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Because Sometimes Learning {Gasp} Stops

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Because Sometimes Learning Stops

Learning never stops. That’s what homeschooling mamas like to say – sometimes in kind of a snippy little way. Don’t get mad. You know it’s true. Sometimes.

If you’re one of those homeschooling mamas (or dads) under whose watch learning (at least the formal variety) really does never stop, move along. There’s nothing to see here.

However, if you’re one of those homeschooling mamas at a house where formal learning comes to a screeching halt on the last day of school before summer break and your kids have entirely too much screen time all summer long and you feel guilty because learning clearly has stopped, read on.

You are not alone, my friend.

Warning: This is one of those posts that is meant to be read with a sense of humor. If you are easily offended – well, if you’re easily offended, you’re probably already offended by the intro. If that didn’t do it, you might want to stop reading now.

And, if you’re one of those people who is going to insist that this is really, truly how homeschooling families “learn” all the time, you should probably stop reading.

Oh, and one other thing, this is intended to be a comical look at our summer break. When we were homeschooling (My kids have all graduated now.) and started school each year in August, never fear – we were back to real, honest-to-Pete learning.

Because Sometimes Learning Stops 

What did we do each summer? How did we keep learning? These are the activities we engaged in each summer during our homeschool years. Because it’s true. Sometimes learning stops.

1. Summer Reading

We did lots of summer reading.

The year my daughter got her first cell phone, its texting memory was at 80% within the first twelve hours. It wasn’t a smartphone, so she had to delete messages – 27 pages of messages – in the online log. She had the summer reading program award in the bag that year, and she’s never really slowed down.

My son wasn’t quite so avid a reader, but he held his own in the summer reading club.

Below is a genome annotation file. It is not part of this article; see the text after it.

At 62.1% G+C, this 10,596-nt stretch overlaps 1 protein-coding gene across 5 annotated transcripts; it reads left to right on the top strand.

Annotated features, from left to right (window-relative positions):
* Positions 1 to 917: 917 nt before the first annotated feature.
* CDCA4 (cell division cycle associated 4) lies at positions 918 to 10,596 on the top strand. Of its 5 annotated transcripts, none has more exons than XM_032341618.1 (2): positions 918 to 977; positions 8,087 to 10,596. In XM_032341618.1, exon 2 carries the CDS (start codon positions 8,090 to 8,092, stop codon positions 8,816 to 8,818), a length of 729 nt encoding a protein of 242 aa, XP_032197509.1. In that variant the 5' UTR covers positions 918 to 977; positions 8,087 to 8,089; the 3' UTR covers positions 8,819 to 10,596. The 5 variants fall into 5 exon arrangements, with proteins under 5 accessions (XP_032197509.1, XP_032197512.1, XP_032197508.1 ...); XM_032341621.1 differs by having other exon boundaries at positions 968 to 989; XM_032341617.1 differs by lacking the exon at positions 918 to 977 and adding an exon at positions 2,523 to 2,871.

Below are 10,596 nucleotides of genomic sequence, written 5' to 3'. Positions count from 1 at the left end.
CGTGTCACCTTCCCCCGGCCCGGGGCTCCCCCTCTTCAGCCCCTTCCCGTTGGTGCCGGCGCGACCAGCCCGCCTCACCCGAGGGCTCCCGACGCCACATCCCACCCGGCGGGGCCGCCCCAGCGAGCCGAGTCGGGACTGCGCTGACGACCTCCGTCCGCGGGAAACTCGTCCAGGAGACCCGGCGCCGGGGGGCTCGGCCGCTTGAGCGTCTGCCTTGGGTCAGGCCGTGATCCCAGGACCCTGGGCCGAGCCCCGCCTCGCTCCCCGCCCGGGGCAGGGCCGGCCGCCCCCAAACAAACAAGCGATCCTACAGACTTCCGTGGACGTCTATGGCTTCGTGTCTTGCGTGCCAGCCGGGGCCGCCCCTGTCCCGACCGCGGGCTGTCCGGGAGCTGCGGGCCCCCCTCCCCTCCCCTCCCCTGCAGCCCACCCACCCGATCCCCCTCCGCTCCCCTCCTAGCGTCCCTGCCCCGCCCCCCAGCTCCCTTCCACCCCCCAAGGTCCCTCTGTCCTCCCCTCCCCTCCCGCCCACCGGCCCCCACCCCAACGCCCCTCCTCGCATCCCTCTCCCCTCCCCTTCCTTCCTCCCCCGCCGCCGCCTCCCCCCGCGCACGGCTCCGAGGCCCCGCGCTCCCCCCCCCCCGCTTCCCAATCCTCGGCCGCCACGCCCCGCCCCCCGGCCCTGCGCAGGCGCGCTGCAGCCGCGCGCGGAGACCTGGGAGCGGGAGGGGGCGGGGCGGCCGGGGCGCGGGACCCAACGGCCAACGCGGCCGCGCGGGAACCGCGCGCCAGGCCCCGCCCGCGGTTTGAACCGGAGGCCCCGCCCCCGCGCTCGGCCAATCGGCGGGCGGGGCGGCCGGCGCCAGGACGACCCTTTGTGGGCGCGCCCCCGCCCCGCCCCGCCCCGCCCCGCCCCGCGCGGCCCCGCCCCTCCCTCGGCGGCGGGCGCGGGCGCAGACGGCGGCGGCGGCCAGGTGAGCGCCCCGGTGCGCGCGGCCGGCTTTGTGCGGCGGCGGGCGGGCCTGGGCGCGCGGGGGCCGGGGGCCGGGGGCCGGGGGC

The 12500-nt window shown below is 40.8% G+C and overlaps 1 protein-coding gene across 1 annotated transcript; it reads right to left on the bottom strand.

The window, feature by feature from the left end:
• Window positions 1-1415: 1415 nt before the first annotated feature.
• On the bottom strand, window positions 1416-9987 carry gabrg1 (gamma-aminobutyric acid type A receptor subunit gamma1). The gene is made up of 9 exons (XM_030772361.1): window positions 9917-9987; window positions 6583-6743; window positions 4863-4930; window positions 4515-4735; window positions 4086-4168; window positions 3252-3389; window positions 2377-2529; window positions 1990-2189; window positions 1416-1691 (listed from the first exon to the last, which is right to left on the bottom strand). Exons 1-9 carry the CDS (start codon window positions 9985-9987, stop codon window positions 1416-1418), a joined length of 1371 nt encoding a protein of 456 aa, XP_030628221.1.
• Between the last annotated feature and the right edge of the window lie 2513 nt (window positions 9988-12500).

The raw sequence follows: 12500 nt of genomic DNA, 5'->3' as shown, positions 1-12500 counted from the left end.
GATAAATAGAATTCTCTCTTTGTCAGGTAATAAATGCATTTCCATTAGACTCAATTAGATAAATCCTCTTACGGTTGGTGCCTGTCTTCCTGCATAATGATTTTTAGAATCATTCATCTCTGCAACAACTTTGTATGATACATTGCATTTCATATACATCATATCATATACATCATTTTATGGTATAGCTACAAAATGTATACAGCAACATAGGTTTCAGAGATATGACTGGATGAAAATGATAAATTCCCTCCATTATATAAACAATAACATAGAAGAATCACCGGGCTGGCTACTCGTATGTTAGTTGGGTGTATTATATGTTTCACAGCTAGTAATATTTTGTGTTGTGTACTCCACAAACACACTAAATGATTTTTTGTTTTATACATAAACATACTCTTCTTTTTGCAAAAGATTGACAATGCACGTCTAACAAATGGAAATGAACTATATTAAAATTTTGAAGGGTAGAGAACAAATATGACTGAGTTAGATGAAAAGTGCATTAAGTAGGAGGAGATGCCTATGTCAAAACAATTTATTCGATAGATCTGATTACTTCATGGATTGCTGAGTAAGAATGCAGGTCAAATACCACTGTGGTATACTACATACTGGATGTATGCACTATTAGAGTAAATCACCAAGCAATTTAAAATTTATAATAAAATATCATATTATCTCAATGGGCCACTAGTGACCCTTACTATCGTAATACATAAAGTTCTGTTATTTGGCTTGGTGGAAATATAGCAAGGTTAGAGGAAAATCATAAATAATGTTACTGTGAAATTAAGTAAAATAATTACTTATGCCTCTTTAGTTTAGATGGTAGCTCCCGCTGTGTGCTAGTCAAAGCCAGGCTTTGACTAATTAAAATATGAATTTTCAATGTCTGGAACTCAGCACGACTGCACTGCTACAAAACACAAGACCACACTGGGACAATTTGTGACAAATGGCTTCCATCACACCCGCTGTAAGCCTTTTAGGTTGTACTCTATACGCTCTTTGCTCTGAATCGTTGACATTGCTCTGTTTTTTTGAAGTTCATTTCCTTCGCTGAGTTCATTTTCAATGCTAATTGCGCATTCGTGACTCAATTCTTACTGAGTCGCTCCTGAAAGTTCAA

2. Math

Of course, we kept up with math, too. We liked to do consumer math during the summer. Refills on slushies at the local convenience store were $0.29. Tax was included.

“To get my slushie refilled, I’ll need how much money?”

Plus, you know, there was the counting of change. No simple quarters this year. See? Math.

3. Writing

Never fear. Writing was not neglected during the summer either. I often woke up to find sticky notes stuck to my laptop. “Will you get more chips while you’re at the store?” or “Mom, we’re out of Pop-Tarts.”

Oh, and my younger daughter was constantly working on a couple of novels-in-progress, so she spent some time on those. (Yes, seriously. She is her mother’s child.)

4. History

History was always big at our house. Each summer, we included things like, “Why did he/she get to do {fill in the blank with the activity in question + choose from the following: last year, at X-age} and I don’t?”

5. Geography

We went on vacation most summers, so there was travel. We headed to the beach most years. There were a couple of beach programs we took part in, and we sometimes took some side trips on the way home.

Sometimes we included navigational skills in our beach trips. You know the kind I’m talking about. The ones where you walk down the beach a loooong way, turn around to come back, and can’t for the life of you find your condo? Did we pass it already? Do we still need to keep walking? Should we call Dad and admit that we have no idea how far away we are so he can come look for us?

6. Science

The kids were on their own for lunch every day. For science, they sniffed containers in the fridge and made hypotheses regarding the contents.

Sometimes they forgot to bring their dirty dishes from their rooms to the kitchen, so there were various experiments involving mold growth. Does mold grow better in the cup of tea I didn’t finish or on the half-eaten sandwich? You know, stuff like that.

7. Digital Media

We observed the works of various producers as well as a variety of genres (TV, movies, and video game production) and mediums (3-D, film, digital animation, etc.). We really liked observing them at the theater with the recliners.

Plus, my kids continued to pursue film-making as they had their own YouTube channels for which they filmed, edited, and produced videos. (Yeah, seriously.)

8. Cultural Anthropology

We studied various subsets of society in their natural surroundings. Our main fields were the mall, the bowling alley, and the swimming pool.

9. Health and Fitness

We did not neglect health and fitness during the summer. We visited the indoor trampoline park, the bowling alley, and the swimming pool. Plus, I got a good workout each afternoon dragging teenagers out of bed.

See? Learning truly does never stop. {ahem}

 

 

In what type of learning will you and your family be engaging this summer? (Bonus points if you’re funny!) Is it true that sometimes learning stops during the summer? Or do you keep it going in other ways? Let’s hear it! 

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Kris Bales is a newly-retired homeschool mom and the quirky, Christ-following, painfully honest founder (and former owner) of Weird, Unsocialized Homeschoolers. She has a pretty serious addiction to sweet tea and Words with Friends. Kris and her husband of over 30 years are parents to three amazing homeschool grads. They share their home with three dogs, two cats, a ball python, a bearded dragon, and seven birds.